PowerShell Script - Time Report & Email results HTML?

This topic contains 7 replies, has 2 voices, and was last updated by  Dave Wyatt 3 years, 10 months ago.

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  • #11151

    Jake Sully
    Participant

    Howdy –

    I am trying to get the time from a list of servers. I have found a function I modified a bit and it works fine, then the script to use the function seems fine as well. The part I am hung on now is trying to capture the results and then email them out. I have tried many things and cant get anything to work. I am not sure whether I should be trying to store the results in a variable and then emailing them out or storing them in an array?
    function Get-Time
    {
    [CmdletBinding()]
    param(
    [Parameter(Position=0, Mandatory=$true)]
    [ValidateNotNullOrEmpty()]
    [System.String]
    $ServerName,
    $Credential
    )
    try {
    If ($Credential) {
    $DT = Get-WmiObject -Class Win32_LocalTime -ComputerName $servername -Credential $Credential
    } Else {
    $DT = Get-WmiObject -Class Win32_LocalTime -ComputerName $servername
    }
    }
    catch {
    throw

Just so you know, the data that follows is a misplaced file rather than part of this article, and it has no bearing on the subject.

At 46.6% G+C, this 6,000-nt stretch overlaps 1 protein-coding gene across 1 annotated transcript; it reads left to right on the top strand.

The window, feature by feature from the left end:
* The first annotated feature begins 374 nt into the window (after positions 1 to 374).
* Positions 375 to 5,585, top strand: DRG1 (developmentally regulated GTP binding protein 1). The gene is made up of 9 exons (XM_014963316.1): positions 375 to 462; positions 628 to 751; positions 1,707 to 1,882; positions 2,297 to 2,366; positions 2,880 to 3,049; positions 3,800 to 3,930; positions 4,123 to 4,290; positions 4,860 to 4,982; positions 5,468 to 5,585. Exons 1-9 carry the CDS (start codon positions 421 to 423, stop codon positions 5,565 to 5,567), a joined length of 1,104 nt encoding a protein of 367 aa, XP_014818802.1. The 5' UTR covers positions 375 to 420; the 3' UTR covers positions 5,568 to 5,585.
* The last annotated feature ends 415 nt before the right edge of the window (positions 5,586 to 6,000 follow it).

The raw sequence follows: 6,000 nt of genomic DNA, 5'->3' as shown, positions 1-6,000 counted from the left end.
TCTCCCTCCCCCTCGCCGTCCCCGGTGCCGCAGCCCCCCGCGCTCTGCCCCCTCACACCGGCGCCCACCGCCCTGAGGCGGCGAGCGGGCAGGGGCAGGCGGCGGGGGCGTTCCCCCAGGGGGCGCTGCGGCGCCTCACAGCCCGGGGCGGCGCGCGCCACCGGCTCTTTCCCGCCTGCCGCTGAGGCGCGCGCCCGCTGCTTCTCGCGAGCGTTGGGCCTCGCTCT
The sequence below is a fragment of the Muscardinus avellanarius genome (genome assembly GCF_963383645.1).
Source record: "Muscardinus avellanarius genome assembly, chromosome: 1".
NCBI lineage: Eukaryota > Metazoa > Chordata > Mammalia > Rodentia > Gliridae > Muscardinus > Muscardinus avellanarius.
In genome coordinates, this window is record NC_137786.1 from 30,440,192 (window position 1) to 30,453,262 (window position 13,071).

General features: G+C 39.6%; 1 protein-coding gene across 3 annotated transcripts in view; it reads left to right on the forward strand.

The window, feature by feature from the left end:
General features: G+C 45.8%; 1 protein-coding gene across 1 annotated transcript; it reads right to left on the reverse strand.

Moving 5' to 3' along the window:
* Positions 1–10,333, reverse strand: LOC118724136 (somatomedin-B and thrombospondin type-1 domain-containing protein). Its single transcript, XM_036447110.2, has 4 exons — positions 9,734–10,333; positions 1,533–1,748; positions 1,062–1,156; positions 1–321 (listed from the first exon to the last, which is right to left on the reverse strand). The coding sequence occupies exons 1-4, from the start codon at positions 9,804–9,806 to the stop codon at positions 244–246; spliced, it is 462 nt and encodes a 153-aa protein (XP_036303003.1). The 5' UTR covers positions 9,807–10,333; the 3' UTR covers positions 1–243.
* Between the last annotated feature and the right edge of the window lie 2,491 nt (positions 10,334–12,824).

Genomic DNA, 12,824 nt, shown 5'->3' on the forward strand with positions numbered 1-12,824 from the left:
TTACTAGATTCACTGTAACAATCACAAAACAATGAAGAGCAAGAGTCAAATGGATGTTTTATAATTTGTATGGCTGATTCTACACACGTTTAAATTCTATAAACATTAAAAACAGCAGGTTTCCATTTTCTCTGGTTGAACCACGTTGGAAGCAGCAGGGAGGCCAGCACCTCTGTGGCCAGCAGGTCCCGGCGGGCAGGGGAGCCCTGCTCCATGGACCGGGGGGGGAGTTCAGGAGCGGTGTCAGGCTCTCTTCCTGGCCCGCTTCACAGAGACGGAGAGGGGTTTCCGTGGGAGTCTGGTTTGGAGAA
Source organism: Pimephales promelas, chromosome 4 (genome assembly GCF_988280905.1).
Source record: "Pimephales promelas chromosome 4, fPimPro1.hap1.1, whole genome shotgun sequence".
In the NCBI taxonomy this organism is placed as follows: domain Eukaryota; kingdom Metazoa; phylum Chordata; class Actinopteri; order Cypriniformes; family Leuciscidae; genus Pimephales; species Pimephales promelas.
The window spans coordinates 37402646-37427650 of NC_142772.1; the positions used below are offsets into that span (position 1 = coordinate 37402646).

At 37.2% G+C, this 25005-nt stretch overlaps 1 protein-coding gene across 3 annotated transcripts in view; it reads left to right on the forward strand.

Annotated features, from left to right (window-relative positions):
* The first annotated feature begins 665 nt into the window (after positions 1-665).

}
    $Times = New-Object PSObject -Property @{
    ServerName = $DT.__Server
    DateTime = (Get-Date -Day $DT.Day -Month $DT.Month -Year $DT.Year -Minute $DT.Minute -Hour $DT.Hour -Second $DT.Second)
    }
    $Times
    }
    #One way to use this function is importing a list of servers
    $Servers = Get-Content C:\temp\timelist.txt
    $Server| Foreach {
    Get-Time $_
    }

  • #11153

    Dave Wyatt
    Moderator

    There's a lot of information on this site about creating HTML reports (including a free ebook you can download from https://powershell.org/newsletter/), so I don't go into too much detail on all of the headers / footers / etc. Here's a modification to your code that creates HTML (in pretty much its most basic form), and sends an email.

    I've taken the liberty of modifying the function slightly so it accepts pipeline input. This makes the code that calls the function look very tidy, as you'll see.

    function Get-Time
    {
        [CmdletBinding()]
        param(
            [Parameter(Position=0, ValueFromPipeline = $true)]
            [ValidateNotNull()]
            [System.String[]]
            $ServerName,
    
            $Credential
        )
        
        # I've changed the ServerName parameter to be an array of strings that can be passed via the pipeline,
        # and modified the code slightly to gracefully handle blank lines in the file, but have otherwise
        # left the code in this function alone.
        
        process
        {
            foreach ($server in $ServerName)
            {
                if ($server -match '^\s*$')
                {
                    continue
                }
    
                try {
                    If ($Credential) {
                        $DT = Get-WmiObject -Class Win32_LocalTime -ComputerName $server -Credential $Credential
                    } Else {
                        $DT = Get-WmiObject -Class Win32_LocalTime -ComputerName $server